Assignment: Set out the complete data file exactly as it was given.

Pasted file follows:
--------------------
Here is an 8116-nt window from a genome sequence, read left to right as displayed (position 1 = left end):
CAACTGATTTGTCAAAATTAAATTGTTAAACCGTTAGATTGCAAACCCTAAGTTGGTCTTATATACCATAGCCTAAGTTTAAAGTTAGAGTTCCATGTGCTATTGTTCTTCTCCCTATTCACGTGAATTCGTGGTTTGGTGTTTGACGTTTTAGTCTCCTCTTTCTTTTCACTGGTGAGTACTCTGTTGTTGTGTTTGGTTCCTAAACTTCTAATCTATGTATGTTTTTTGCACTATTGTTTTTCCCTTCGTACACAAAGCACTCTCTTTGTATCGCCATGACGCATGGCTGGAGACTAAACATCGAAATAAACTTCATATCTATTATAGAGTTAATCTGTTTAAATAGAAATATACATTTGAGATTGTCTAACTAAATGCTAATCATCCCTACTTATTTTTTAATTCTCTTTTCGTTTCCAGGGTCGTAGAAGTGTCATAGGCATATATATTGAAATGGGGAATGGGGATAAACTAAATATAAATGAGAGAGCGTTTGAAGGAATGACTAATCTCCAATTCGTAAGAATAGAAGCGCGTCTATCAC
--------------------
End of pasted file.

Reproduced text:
Here is an 8116-nt window from a genome sequence, read left to right as displayed (position 1 = left end):
CAACTGATTTGTCAAAATTAAATTGTTAAACCGTTAGATTGCAAACCCTAAGTTGGTCTTATATACCATAGCCTAAGTTTAAAGTTAGAGTTCCATGTGCTATTGTTCTTCTCCCTATTCACGTGAATTCGTGGTTTGGTGTTTGACGTTTTAGTCTCCTCTTTCTTTTCACTGGTGAGTACTCTGTTGTTGTGTTTGGTTCCTAAACTTCTAATCTATGTATGTTTTTTGCACTATTGTTTTTCCCTTCGTACACAAAGCACTCTCTTTGTATCGCCATGACGCATGGCTGGAGACTAAACATCGAAATAAACTTCATATCTATTATAGAGTTAATCTGTTTAAATAGAAATATACATTTGAGATTGTCTAACTAAATGCTAATCATCCCTACTTATTTTTTAATTCTCTTTTCGTTTCCAGGGTCGTAGAAGTGTCATAGGCATATATATTGAAATGGGGAATGGGGATAAACTAAATATAAATGAGAGAGCGTTTGAAGGAATGACTAATCTCCAATTCGTAAGAATAGAAGCGCGTCTATCAC